The v240MT also combines MEO tracking capabilities, providing global coverage to high-volume data users, such as offshore, seismic, and cruise vessels, requiring fast and seamless communication services like those available on land. For its extraordinary level of dedication in designing a product that attempts to mimic the “at home” connectivity experience at sea through a strategic combination of capabilities, we nominate Intellian and v240MT for our 2018 Technology of the Year award.

Morehead State University Space Science Center

Cultivating future leaders and innovators will always be a primary mission for the satellite industry. After raising awareness of our industry’s mentorship gap, and the emergence of Science, Technology, Engineering, and Mathematics (STEM) and similar programs around the world, we are now starting to see more talented young people seeking careers in space. The path to a successful career in the satellite and space industries begins with receiving proper education, training, and mentorship. Morehead State University (MSU) offers the highest quality of all three elements with its state-of-the-art Space Science Center.

MSU is only one of five institutions in United States that offers a bachelor’s degree in space science. Its $16.6 million instruction and research support facility, the Space Science Center (SSC), opened in 2009, originating from a joint NASA-National Science Foundation (NSF)-MSU venture to develop a large aperture, 21-meter radio telescope and satellite tracking station and associated labs at the university. The two-story, state-of-the-art building encompasses 45,000 square feet of floor space and includes: a tracking station control center; Radio Frequency (RF) and electronics laboratories; anechoic chambers that mimic the electromagnetic environment of space; a rooftop antenna test range; a space systems development laboratory; and a digital Star Theater.

The MSU SSC has become an important center for research in nanosatellite and cubesat technologies. Its director, Dr. Benjamin Malphrus, has been at the forefront of developing Morehead States program for the design and development of CubeSats and other space related technologies. Additionally, he brought Robert J. “Bob” Twiggs as a Professor of Astronautics and Space Science at Morehead State. Robert Twiggs is the co-inventor of the CubeSat Reference Design for miniaturized satellites while he was at Stanford University. Cubesats developed at the SSC are being used for a wide variety of applications ranging from tactical defense to scientific research (including astrophysics research and Earth phenomena and resource monitoring) to practical applications ranging from communications to relaying data from ground sensors.

MSU’s Space Science Center was recently named the best aerospace research and development center in Kentucky by Southern Business and Development magazine, beating out research and development programs at Eastern Kentucky University, the University of Kentucky and the University of Louisville. For its remarkable success in mentoring students, and enabling them to develop, design, build, test, validate, and operate spacecraft systems with hands-on training supervised by an impressive faculty, we nominate Morehead State University’s Space Science Center for our 2018 Technology of the Year award.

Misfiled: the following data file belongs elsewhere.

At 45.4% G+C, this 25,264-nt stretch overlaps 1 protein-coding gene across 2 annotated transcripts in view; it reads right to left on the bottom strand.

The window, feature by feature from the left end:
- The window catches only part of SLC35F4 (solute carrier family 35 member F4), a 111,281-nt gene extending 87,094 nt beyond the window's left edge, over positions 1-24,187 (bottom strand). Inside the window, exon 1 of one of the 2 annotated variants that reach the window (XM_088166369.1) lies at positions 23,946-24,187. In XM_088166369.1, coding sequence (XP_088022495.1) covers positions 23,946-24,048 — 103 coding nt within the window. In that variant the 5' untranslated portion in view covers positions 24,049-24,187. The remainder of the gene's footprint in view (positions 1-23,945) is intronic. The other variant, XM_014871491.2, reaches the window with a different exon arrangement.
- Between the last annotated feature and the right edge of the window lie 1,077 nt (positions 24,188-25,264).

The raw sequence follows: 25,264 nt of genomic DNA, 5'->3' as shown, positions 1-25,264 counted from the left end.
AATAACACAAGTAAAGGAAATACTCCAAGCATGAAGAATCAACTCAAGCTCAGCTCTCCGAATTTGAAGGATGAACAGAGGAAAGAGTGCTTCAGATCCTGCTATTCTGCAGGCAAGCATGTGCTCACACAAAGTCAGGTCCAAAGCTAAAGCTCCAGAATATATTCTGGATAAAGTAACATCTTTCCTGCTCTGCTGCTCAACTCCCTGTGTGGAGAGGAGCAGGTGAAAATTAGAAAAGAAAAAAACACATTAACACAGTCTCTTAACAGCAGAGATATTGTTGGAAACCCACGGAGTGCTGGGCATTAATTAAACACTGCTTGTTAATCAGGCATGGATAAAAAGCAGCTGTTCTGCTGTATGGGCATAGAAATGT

ND Satcom — SKYWAN Router

ND SatCom introduced its SKYWAN spot-beam mesh technology for mobile terminal roaming, in 2018. The platform brings military technology to the commercial sector, enabling star, mesh, multi-star or hybrid topologies with Communications-on-the-Move (COTM) support, while allowing service providers to adapt network connectivity requirements seamlessly to customer application needs. What elevates ND SatCom’s SKYWAN to the level of being a Technology of the Year nominee, however, is that the company cleverly integrated and commercialized SKYWAN with LTE as the forerunner to the evolving 3GPP 5G cellular telecommunication standard.

We also recognize SKYWAN for its unique design and form factor. The SKYWAN modem features a quick deployable hubless infrastructure and network architecture. The unit stays in one box throughout its lifecycle and during network changes to save cost and provide ease of use. SKYWAY technology also provides and supports MF-TDMA and DVB-S2X, allowing for real-time, high-throughput transmissions and efficient use of satellite capacity via optimization of jitter, throughput. ND SatCom’s SKYWAN platform supports voice, video and data applications. Bandwidth is provided to end-users in the most efficient manner by means of the system´s bandwidth allocation scheme. Transmission capacity is assigned to stations dynamically and automatically, as and when they need it, which frees up resources for other stations in the network.

ND Satcom’s SKYWAN has been well-received by broadcast media, defense, and first responder end-users, including the Deutsche Bundeswehr, multiple Ministry of Defenses (MoDs) in Europe and the Middle East, and commercial enterprises in South and West Africa. It serves a role in disaster relief — where every second counts — with voice and data transmission in tactical LTE-to-LTE cell communication. SKYWAN provides communication for critical air traffic control services including radar, and comes with a guaranteed service level via satellite links. This achievement in engineering and design deserves a nomination for Via Satellite’s 2018 Technology of the Year.